MEDIA RELEASE: Tuesday 8th September. Beginning September 9, 2015, Wolf Patrol will return to the northwoods of Wisconsin alongside hunters to document the outdated hunting practice of bear baiting and hunting bears with hounds. This will launch the fall campaign of Wolf Patrol, a citizen-activist monitoring project, to end bear baiting in the Chequamegon-Nicolet National Forest.
Crew members of Wolf Patrol from Wisconsin and Michigan will be available for comment during the hound hunt for bear on public lands until late September 2015. Documentation of the hound hunt for bear in Wisconsin will be posted daily on Wolf Patrol’s YouTube channel. The number one human/wolf conflict in Wisconsin is the killing of bear hunting hounds by wolves defending their families and feeding areas.
In Wisconsin, it is legal to artificially feed bears beginning in mid-April, and by the beginning of bear season in September, bears, wolves, deer and other animals have become conditioned to feed from bear baits. Bear baits are artificial feed stations where hunters are allowed to dump fryer grease, sugary baked goods, and food scraps in large piles so black bears feed there and can later more easily be shot.
Hound hunters are allowed to chase bears beginning July 1st, which is when many wolf packs are traveling with pups. Since July, nine bear hounds have been killed in northern Wisconsin according to the Department of Natural Resources (DNR).
Activists will be patrolling known bear baiting areas on public lands beginning in the predawn hours of opening days of the hunt, in an effort to document the practice of bear baiting and hound hunting as part of their campaign to end bear baiting and hound hunting in the Chequamegon-Nicolet National Forest.
“We aren’t here to break any laws, we just believe that in Wisconsin, like every other national forest, you shouldn’t be allowed to feed the bears.” says founder of Wolf Patrol, Rod Coronado. There is no limit to the number of bear baits a hunter can maintain in Wisconsin. “Many of these bear baits on public lands are virtual oil spills where its legal to dump up to ten gallons of fryer grease.” says Coronado, “Baiting bears and running them down with GPS-equipped dogs through wolf territory isn’t hunting, it’s unethical, unsporting and should be illegal.”
Wolf Patrol’s campaign goals are:
- Delaying the start of bear-baiting season until September 1st, so gray wolves do not habituate to or defend bear-bait sites, causing unneeded conflict with hounds used by bear hunters.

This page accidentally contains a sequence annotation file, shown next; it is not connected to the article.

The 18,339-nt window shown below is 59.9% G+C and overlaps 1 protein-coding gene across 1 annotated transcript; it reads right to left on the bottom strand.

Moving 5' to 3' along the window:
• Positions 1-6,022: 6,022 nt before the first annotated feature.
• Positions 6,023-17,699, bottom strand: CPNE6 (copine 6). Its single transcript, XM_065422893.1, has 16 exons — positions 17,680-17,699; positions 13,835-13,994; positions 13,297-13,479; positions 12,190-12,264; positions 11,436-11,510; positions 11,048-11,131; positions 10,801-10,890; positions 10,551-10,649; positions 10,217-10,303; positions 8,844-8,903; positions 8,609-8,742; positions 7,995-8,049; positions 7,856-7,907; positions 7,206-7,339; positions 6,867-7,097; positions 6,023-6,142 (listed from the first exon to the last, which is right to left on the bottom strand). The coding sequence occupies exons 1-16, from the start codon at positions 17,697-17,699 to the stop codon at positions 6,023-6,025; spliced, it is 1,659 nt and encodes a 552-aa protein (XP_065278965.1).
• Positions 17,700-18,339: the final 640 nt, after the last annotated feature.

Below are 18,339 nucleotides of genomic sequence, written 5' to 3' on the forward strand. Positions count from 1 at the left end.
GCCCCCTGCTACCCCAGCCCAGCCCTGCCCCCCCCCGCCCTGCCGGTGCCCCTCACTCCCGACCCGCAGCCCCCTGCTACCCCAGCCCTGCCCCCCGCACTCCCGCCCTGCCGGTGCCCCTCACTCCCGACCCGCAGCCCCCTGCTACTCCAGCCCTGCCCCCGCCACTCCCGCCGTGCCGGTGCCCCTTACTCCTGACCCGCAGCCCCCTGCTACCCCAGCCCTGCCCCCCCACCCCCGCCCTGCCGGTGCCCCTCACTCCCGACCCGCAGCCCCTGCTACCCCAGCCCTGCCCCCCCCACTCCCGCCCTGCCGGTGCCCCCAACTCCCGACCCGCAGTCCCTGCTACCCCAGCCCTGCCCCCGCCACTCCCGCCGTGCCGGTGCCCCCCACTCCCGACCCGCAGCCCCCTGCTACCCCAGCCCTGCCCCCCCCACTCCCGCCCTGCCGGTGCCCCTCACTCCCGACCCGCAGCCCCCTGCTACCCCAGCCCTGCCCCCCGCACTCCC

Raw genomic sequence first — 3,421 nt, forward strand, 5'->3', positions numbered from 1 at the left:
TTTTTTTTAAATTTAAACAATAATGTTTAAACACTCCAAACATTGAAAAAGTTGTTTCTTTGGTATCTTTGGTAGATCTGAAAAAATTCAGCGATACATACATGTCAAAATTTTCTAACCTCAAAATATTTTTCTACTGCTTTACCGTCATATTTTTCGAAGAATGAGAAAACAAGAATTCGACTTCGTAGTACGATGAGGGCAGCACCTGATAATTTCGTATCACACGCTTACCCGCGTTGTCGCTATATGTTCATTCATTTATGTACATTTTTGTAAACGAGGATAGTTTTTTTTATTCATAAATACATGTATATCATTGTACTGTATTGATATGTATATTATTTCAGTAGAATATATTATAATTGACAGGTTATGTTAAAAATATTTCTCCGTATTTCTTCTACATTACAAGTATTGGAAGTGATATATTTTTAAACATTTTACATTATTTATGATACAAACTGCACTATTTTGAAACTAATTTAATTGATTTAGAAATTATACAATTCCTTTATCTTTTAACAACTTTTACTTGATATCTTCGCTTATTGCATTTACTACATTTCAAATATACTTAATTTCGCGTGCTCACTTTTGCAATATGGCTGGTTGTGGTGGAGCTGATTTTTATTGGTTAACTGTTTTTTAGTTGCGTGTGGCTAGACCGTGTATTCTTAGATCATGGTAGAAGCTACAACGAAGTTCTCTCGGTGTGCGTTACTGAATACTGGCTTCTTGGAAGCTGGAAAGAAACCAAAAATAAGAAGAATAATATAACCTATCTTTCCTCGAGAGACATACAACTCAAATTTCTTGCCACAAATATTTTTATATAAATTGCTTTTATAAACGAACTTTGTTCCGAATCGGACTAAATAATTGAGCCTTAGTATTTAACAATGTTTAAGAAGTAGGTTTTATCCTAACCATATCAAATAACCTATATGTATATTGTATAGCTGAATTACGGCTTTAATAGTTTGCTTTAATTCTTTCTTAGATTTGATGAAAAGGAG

- Banning bear-baiting, the intentional feeding of bears and other wildlife to lure them into one location, in the Chequamegon-Nicolet National Forest.
- Banning hound-hunting, the use of domestic dogs to hunt bears, wolves, coyotes and fox, in which hounds are used to find, chase, harass and kill wildlife on Wisconsin’s public lands.
When Wolf Patrol was in the field in July documenting bear baiting sites in Wisconsin, three of our patrol members were informed by a Polk County Deputy Sheriff that they would be cited for hunter harassment, due to a complaint from a hunter who was had issues with our presence in the field. The Deputy Sheriff did not have the statute number at the time, so told our patrol members to go to the courthouse the following day. There was no citation at the courthouse the next day, and no citations have been issued since.
We believe no citations have been issued in this case because of the lack of evidence that our patrol members were doing anything illegal. We will continue to adhere to relevant laws during our patrols, as we have since Wolf Patrol’s inception.
In 2013, Wolf Patrol launched their multi-state citizen-activist campaign to protect endangered gray wolves on public lands who were being delisted and subject to management by hunting under a variety of jurisdictions and rules even before these new populations were fully understood.
The 2014 Wolf Patrol campaign focused on documenting illegally set wolf traps the state-sanctioned wolf hunt in December that authorized the use of hounds to hunt wolves in northern Wisconsin. With gray wolves returned to protection under the Endangered Species Act in the upper Midwest December 2014, Wolf Patrol continues to investigate threats to the continued recovery of gray wolves in the Great Lakes ecosystem.